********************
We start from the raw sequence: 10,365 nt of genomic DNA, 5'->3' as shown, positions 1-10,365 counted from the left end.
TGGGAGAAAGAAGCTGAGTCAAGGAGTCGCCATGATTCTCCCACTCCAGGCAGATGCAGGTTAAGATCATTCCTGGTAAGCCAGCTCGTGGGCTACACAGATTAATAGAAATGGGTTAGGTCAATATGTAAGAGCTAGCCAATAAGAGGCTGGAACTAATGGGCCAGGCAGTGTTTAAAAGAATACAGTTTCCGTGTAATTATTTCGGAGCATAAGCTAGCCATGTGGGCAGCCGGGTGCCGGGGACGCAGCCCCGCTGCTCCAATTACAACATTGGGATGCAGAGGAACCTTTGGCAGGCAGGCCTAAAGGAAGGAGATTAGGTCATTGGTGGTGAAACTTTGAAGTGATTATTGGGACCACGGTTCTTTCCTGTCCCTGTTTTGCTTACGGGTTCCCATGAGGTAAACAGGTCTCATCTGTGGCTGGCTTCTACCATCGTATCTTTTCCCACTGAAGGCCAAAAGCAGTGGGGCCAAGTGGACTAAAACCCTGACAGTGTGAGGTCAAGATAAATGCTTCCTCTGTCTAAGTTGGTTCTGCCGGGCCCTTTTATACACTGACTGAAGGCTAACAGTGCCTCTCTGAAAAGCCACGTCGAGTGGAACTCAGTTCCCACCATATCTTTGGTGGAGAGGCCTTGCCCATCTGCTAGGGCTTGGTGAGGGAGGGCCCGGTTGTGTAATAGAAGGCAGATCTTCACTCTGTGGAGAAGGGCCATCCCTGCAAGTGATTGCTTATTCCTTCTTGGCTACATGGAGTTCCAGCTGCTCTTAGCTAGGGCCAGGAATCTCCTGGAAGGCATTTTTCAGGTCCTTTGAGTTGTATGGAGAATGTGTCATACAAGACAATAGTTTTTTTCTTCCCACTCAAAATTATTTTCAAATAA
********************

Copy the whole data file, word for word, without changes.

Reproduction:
We start from the raw sequence: 10,365 nt of genomic DNA, 5'->3' as shown, positions 1-10,365 counted from the left end.
TGGGAGAAAGAAGCTGAGTCAAGGAGTCGCCATGATTCTCCCACTCCAGGCAGATGCAGGTTAAGATCATTCCTGGTAAGCCAGCTCGTGGGCTACACAGATTAATAGAAATGGGTTAGGTCAATATGTAAGAGCTAGCCAATAAGAGGCTGGAACTAATGGGCCAGGCAGTGTTTAAAAGAATACAGTTTCCGTGTAATTATTTCGGAGCATAAGCTAGCCATGTGGGCAGCCGGGTGCCGGGGACGCAGCCCCGCTGCTCCAATTACAACATTGGGATGCAGAGGAACCTTTGGCAGGCAGGCCTAAAGGAAGGAGATTAGGTCATTGGTGGTGAAACTTTGAAGTGATTATTGGGACCACGGTTCTTTCCTGTCCCTGTTTTGCTTACGGGTTCCCATGAGGTAAACAGGTCTCATCTGTGGCTGGCTTCTACCATCGTATCTTTTCCCACTGAAGGCCAAAAGCAGTGGGGCCAAGTGGACTAAAACCCTGACAGTGTGAGGTCAAGATAAATGCTTCCTCTGTCTAAGTTGGTTCTGCCGGGCCCTTTTATACACTGACTGAAGGCTAACAGTGCCTCTCTGAAAAGCCACGTCGAGTGGAACTCAGTTCCCACCATATCTTTGGTGGAGAGGCCTTGCCCATCTGCTAGGGCTTGGTGAGGGAGGGCCCGGTTGTGTAATAGAAGGCAGATCTTCACTCTGTGGAGAAGGGCCATCCCTGCAAGTGATTGCTTATTCCTTCTTGGCTACATGGAGTTCCAGCTGCTCTTAGCTAGGGCCAGGAATCTCCTGGAAGGCATTTTTCAGGTCCTTTGAGTTGTATGGAGAATGTGTCATACAAGACAATAGTTTTTTTCTTCCCACTCAAAATTATTTTCAAATAA